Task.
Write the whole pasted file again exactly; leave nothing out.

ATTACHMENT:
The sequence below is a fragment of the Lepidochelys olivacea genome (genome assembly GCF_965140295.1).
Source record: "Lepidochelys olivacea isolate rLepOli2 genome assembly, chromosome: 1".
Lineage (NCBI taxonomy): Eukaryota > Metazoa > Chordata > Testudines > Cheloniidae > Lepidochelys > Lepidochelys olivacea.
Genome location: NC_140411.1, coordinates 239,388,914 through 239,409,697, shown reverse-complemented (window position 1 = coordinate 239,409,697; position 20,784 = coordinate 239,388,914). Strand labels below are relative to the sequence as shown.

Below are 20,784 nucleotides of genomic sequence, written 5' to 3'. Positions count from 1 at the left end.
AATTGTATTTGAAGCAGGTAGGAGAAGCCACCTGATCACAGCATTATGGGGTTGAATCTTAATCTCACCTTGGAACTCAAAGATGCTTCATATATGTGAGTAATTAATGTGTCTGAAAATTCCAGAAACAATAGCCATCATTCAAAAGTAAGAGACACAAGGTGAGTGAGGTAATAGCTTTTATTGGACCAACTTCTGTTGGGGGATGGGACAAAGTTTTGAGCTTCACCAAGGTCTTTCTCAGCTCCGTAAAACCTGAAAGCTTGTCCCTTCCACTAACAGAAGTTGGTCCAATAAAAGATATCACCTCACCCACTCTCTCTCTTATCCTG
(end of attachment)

The sequence below is a fragment of the Lepidochelys olivacea genome (genome assembly GCF_965140295.1).
Source record: "Lepidochelys olivacea isolate rLepOli2 genome assembly, chromosome: 1".
Lineage (NCBI taxonomy): Eukaryota > Metazoa > Chordata > Testudines > Cheloniidae > Lepidochelys > Lepidochelys olivacea.
Genome location: NC_140411.1, coordinates 239,388,914 through 239,409,697, shown reverse-complemented (window position 1 = coordinate 239,409,697; position 20,784 = coordinate 239,388,914). Strand labels below are relative to the sequence as shown.

Below are 20,784 nucleotides of genomic sequence, written 5' to 3'. Positions count from 1 at the left end.
AATTGTATTTGAAGCAGGTAGGAGAAGCCACCTGATCACAGCATTATGGGGTTGAATCTTAATCTCACCTTGGAACTCAAAGATGCTTCATATATGTGAGTAATTAATGTGTCTGAAAATTCCAGAAACAATAGCCATCATTCAAAAGTAAGAGACACAAGGTGAGTGAGGTAATAGCTTTTATTGGACCAACTTCTGTTGGGGGATGGGACAAAGTTTTGAGCTTCACCAAGGTCTTTCTCAGCTCCGTAAAACCTGAAAGCTTGTCCCTTCCACTAACAGAAGTTGGTCCAATAAAAGATATCACCTCACCCACTCTCTCTCTTATCCTG